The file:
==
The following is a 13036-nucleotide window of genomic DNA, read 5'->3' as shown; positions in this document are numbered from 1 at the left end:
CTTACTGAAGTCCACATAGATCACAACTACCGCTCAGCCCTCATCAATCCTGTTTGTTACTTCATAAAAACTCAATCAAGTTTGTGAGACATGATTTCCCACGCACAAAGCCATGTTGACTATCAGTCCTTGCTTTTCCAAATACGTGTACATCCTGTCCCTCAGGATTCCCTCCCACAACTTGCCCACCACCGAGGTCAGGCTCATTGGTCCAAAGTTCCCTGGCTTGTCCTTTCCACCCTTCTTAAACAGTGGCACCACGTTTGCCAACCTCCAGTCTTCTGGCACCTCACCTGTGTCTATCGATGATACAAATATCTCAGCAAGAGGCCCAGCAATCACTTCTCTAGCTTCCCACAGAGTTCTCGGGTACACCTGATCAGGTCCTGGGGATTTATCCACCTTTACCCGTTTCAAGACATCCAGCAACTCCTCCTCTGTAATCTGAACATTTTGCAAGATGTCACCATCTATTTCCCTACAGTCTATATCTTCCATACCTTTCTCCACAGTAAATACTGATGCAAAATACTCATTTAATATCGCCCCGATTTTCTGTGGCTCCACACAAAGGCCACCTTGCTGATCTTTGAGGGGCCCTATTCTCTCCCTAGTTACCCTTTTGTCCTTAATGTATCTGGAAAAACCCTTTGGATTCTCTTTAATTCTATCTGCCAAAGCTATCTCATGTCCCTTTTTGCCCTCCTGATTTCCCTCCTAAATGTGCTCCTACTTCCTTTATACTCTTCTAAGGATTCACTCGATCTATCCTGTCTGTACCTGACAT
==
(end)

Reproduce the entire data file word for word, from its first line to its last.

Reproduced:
The following is a 13036-nucleotide window of genomic DNA, read 5'->3' as shown; positions in this document are numbered from 1 at the left end:
CTTACTGAAGTCCACATAGATCACAACTACCGCTCAGCCCTCATCAATCCTGTTTGTTACTTCATAAAAACTCAATCAAGTTTGTGAGACATGATTTCCCACGCACAAAGCCATGTTGACTATCAGTCCTTGCTTTTCCAAATACGTGTACATCCTGTCCCTCAGGATTCCCTCCCACAACTTGCCCACCACCGAGGTCAGGCTCATTGGTCCAAAGTTCCCTGGCTTGTCCTTTCCACCCTTCTTAAACAGTGGCACCACGTTTGCCAACCTCCAGTCTTCTGGCACCTCACCTGTGTCTATCGATGATACAAATATCTCAGCAAGAGGCCCAGCAATCACTTCTCTAGCTTCCCACAGAGTTCTCGGGTACACCTGATCAGGTCCTGGGGATTTATCCACCTTTACCCGTTTCAAGACATCCAGCAACTCCTCCTCTGTAATCTGAACATTTTGCAAGATGTCACCATCTATTTCCCTACAGTCTATATCTTCCATACCTTTCTCCACAGTAAATACTGATGCAAAATACTCATTTAATATCGCCCCGATTTTCTGTGGCTCCACACAAAGGCCACCTTGCTGATCTTTGAGGGGCCCTATTCTCTCCCTAGTTACCCTTTTGTCCTTAATGTATCTGGAAAAACCCTTTGGATTCTCTTTAATTCTATCTGCCAAAGCTATCTCATGTCCCTTTTTGCCCTCCTGATTTCCCTCCTAAATGTGCTCCTACTTCCTTTATACTCTTCTAAGGATTCACTCGATCTATCCTGTCTGTACCTGACAT